The Connect U.S. Fund

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Connect U.S. Fund
The Connect U.S. Fund logo.png
Abbreviation CUSF
Formation 2004; 14 years ago (2004)
Founders William and Flora Hewlett Foundation
Charles Stewart Mott Foundation
Open Society Institute
Rockefeller Brothers Fund
Extinction 2013; 5 years ago (2013)
Headquarters Washington, D.C.
Affiliations Tides Center
Website connectusfund.org

The Connect U.S. Fund (CUSF) was a Washington, D.C.-based nonprofit that promotes responsible U.S. global engagement in issues like nuclear nonproliferation, human rights, climate change, and development. It was founded in 2004 by several foundations and shut down in 2013. The organization supported grantees and other non-governmental organizations in their efforts to collaborate, engage policy makers, and bring issues to the attention of the media. Its last President was Nancy Soderberg.[1]

History[edit]

The Connect U.S. initiative was founded in 2004 by the William and Flora Hewlett Foundation, Charles Stewart Mott Foundation, Open Society Institute, and Rockefeller Brothers Fund to unite and support a growing number of U.S.-based organizations that work on international affairs. The Ford Foundation joined the collaborative in 2005, the Atlantic Philanthropies joined in 2008, the Ploughshares Fund joined in 2009, and the Carnegie Corporation of New York joined in 2010. The Connect U.S. Fund operated as a project of the Tides Center.[2]

The initiative had emerged from a series of meetings among the founding partners in 2002 and 2003 when they discovered that they faced similar challenges, such as "limited public and private resources for foreign policy advocacy, media focus on a narrowly defined security agenda, and the absence of informed and empowered constituencies on global issues to hold policy makers accountable". The foundations agreed that "a collaborative fund, to which each would contribute, might provide an important incentive to collaboration among NGOs, and thereby enhance the collective impact of advocacy efforts. They thus created the Connect U.S. Fund and embarked on two rounds of grantmaking, from 2004 through 2006."[2]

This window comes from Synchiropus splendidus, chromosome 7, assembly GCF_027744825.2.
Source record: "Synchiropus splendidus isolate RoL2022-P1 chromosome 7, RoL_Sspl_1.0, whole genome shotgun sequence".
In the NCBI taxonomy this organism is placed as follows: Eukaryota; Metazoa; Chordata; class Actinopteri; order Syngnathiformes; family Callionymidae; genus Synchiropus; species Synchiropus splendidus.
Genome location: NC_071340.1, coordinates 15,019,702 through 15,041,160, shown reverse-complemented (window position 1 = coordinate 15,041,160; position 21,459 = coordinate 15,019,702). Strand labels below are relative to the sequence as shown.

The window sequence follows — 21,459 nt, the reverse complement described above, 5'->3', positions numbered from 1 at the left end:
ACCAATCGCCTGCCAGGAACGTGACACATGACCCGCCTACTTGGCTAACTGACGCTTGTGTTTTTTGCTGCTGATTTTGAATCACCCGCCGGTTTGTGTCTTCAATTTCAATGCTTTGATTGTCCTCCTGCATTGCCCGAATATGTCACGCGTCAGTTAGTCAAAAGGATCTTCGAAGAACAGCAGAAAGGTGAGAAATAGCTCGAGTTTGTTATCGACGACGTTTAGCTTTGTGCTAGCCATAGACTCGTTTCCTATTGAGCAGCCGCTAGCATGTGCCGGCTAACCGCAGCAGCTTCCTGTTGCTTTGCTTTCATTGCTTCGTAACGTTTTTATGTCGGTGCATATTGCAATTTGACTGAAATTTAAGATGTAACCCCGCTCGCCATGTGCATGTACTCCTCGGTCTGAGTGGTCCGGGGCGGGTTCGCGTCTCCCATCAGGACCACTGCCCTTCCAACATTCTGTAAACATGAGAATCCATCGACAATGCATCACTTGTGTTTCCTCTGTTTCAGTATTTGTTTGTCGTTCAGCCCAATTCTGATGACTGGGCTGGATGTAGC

In November 2006, Eric P. Schwartz joined the Connect U.S. Fund as its first executive director.[3] He developed a program of grant-making and operations designed to promote a vision of responsible U.S. global engagement during the 2008 U.S. presidential election. In early 2009, Eric Schwartz left to join the U.S. State Department as the Assistant Secretary of State for Population, Refugees, and Migration, and Ambassador Nancy Soderberg joined the Connect U.S. Fund as its new President. She served until it shut down in 2013.

Overview[edit]

The Connect U.S. Fund was managed and administered by the Tides Center. The Connect U.S. Council provided policy and program guidance for the Connect U.S. initiative, and was composed of representatives from each of the supporting foundations. The Council was supported by the Connect U.S. Fund professional staff and operated as a project of the Tides Center.[4]

Through a program of grant-making and operations designed to foster stronger collaboration among non-governmental organizations active on foreign policy issues, the Connect U.S. Fund sought to advance a vision for responsible U.S. global engagement in an increasingly interdependent world. The Fund supported a community of foundations and non-governmental organizations working together to enhance the effectiveness of their collective advocacy efforts.[4]

Key issues[edit]

In 2012, the Connect U.S. Fund was focusing on four key issues:[4]

  • Human rights: Encourage strong American leadership in multilateral human rights instruments and institutions, including support for the work of the International Criminal Court; strengthening UN human rights mechanisms; securing ratification of at least one “core” human rights treaty; and a U.S. government structure to prevent genocide and respond to mass atrocities.
  • Climate change: Urge U.S. leadership in addressing the climate crisis through making smart investments at home and in the developing world and by promoting innovative solutions for reducing emissions. This includes eliminating all fossil fuel subsidies and galvanizing investment in adaptation, clean technology, and forest protection in the developing world.
  • Development: Support for international financial and trade reform as a means for global poverty alleviation, including U.S. support for international financial transparency, international financial institution reform, trade preference reform, and export-led growth in the developing world, ensuring U.S. civilian agencies have the funds, capacity, and knowledge needed to conduct development, stability operations, and diplomacy effectively in order to strike a better balance between the civilian and military responsibilities in these areas.
  • Security: U.S. support for arms control treaties, a fissile material cut-off, and efforts to secure vulnerable nuclear materials

References[edit]

  1. ^ "Biographical Information: Ambassador Nancy E. Soderberg", The Hill, 2010.
  2. ^ a b "History". Connect U.S. Fund. Archived from the original on 2 November 2012. 
  3. ^ U.S. State Department. "Biographical Information Eric P. Schwartz", 2009.
  4. ^ a b c "Current Priority Issues". Connect U.S. Fund. Archived from [www.connectusfund.org/issues the original] Check |url= value (help) on 7 June 2012. Retrieved 11 February 2018.